Some selected things I have written, or written about, recently.
Ornament is a curious place to interject this variability, but… perhaps it’s precisely where indeterminacy should lie--to communicate a a set of irreducible values. And this ‘open’ is full of a new kind of potential: that that is responsive to its condition while multivalent in its meaning… and one whose instability and looseness leaves open a much larger possibility for interpretation.
“Responding to the Queer Archive”, with Monroe Street, appeared in Pidgin 23, Spring 2018. It is a conversation on oral history and the archive as an ephemeral place.
In a dumb way I’m advocating looking at the extremes of typology (the domestic interior versus the open space program) as more interesting in reading an archive than spaces that are now (since the 19th century) called archive.
“Working Queer” appeared in Log 41, November 2017. It is the introduction to a section I edited that investigated new forms of applying queer ideologies and practices to design through sixteen contributions ranging from homofascism to camp materialism; technological infrastructures to acts of negational resistance.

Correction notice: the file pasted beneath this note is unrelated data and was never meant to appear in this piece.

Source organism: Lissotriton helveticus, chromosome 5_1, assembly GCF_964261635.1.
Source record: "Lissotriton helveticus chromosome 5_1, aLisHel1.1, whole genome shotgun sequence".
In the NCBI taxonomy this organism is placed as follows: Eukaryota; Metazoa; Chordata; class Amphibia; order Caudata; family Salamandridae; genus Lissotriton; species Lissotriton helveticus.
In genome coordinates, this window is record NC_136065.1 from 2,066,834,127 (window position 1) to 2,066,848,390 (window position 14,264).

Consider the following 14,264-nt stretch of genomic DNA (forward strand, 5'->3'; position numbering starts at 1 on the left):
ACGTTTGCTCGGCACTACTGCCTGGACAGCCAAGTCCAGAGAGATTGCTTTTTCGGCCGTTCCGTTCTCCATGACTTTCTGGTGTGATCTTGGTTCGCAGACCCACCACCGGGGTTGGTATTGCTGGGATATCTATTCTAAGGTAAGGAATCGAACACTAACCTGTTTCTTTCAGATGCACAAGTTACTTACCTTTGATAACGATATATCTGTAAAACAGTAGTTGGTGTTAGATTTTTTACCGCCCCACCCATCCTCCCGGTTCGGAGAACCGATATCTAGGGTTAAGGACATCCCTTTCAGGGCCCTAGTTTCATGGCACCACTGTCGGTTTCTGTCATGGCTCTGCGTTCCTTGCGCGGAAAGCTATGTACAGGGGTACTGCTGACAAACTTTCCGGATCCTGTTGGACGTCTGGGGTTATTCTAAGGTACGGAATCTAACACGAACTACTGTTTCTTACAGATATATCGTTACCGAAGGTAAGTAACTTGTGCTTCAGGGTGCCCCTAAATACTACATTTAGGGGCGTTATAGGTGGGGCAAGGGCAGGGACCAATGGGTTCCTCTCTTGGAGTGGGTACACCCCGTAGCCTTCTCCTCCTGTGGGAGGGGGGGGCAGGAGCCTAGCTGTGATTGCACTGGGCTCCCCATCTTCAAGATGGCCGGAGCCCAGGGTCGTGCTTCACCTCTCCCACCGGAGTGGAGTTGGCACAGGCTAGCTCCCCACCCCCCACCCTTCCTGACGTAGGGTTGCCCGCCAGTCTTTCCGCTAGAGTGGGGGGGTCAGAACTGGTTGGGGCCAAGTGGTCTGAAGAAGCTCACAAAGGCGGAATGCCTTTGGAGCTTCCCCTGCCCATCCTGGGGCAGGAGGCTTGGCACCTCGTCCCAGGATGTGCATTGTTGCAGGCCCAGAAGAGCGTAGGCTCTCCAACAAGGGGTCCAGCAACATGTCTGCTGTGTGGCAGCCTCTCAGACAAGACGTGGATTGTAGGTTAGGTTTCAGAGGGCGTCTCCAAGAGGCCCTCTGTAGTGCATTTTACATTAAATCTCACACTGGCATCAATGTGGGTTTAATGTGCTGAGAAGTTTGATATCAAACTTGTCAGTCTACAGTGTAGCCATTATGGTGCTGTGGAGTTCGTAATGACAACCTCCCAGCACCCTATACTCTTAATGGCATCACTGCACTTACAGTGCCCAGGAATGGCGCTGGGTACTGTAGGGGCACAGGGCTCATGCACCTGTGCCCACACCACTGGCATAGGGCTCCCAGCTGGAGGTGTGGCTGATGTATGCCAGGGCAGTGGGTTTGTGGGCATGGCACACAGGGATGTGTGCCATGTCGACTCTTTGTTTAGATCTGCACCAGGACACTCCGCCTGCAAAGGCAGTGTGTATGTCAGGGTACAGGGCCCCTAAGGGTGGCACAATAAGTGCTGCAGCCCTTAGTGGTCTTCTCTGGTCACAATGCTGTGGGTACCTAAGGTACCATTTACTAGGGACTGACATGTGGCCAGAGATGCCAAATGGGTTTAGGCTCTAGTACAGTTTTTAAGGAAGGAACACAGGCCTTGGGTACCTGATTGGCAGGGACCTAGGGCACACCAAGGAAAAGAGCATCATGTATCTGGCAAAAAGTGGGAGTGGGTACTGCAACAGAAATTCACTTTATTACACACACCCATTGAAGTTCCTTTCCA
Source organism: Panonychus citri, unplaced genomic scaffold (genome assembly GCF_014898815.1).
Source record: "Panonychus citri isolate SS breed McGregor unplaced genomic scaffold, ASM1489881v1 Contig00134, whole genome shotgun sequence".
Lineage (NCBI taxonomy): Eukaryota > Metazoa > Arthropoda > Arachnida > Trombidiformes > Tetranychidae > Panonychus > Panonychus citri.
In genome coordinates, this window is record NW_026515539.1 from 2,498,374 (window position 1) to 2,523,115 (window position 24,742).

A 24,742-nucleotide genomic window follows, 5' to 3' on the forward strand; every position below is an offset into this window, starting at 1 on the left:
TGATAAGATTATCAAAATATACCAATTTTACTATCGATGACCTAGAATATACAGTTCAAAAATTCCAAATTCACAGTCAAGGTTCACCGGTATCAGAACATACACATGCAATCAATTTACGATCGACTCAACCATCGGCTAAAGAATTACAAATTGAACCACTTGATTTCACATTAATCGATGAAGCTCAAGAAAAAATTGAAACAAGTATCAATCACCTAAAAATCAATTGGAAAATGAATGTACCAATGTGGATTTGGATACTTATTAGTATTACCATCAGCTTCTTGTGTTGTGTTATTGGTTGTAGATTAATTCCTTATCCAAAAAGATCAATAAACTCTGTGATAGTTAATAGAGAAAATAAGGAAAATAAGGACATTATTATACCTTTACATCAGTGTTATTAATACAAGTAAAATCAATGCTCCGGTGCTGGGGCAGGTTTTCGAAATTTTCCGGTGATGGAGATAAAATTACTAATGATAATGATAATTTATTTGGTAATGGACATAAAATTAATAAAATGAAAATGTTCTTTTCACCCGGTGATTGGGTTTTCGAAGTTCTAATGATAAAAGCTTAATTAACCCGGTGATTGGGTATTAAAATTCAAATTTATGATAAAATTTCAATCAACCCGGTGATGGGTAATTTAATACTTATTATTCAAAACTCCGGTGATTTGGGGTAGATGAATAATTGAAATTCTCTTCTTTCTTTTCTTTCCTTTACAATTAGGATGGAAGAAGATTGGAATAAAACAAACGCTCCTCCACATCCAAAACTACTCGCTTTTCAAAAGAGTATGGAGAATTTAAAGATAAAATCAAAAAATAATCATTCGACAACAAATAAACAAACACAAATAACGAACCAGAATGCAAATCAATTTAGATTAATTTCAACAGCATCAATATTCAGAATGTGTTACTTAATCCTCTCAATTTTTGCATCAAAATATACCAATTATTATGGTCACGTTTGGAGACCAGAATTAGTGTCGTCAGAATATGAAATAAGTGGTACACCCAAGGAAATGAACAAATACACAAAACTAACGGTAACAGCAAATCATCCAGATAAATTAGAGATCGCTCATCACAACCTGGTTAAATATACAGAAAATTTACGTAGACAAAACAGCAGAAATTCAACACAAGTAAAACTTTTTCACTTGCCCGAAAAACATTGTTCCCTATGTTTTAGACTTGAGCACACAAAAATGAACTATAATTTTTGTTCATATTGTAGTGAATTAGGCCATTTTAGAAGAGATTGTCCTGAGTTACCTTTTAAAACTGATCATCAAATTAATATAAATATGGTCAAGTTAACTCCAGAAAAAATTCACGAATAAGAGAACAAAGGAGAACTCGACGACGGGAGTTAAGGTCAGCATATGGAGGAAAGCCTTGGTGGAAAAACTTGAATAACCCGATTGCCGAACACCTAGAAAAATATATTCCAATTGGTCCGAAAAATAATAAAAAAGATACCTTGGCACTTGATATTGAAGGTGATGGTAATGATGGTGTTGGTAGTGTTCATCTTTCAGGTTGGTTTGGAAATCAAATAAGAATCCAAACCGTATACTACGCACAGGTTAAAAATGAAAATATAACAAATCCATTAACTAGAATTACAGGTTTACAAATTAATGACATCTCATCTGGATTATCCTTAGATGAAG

“Paradigm Lost, Paradigm Found” appeared in Ed #1, Fall 2017. It is a short essay on the history of paradigms in architecture that ostensibly shape thinking but oftentimes produce specific forms.
Borrowing bits and pieces of discourse around form…we might reconstitute the Platonic shape with the potential to act in new ways and represent new kinds of political power…So we find the value of the paradigm is as one of the foundational building blocks of architecture--to strike a balance between a resonant cultural project and a disciplined formal one.
“A Conspiracy of Small Things” appeared in the Home Show Book, edited by Asad Raza. It is a compilation of anecdotes about New York’s housing history alongside collages featuring work from Home Economics.
Here, a stool…tries to find a home in New York’s ultra-competitive housing market: between projects and condos; desires and realities and through the languages of the home that began as sales jargon and that have somehow become our reality. There it sits, a scaleless domestic object.
“So Through a World of Piety We Make Our Way” appeared in Imagining Architecture Beyond the End Times, edited by Joseph Bedford. It’s a loose-form essay about ways that we ‘queer’ disciplinary knowledge through translating theoretical and/or historical claims into design work; an act of interpretation and internalization.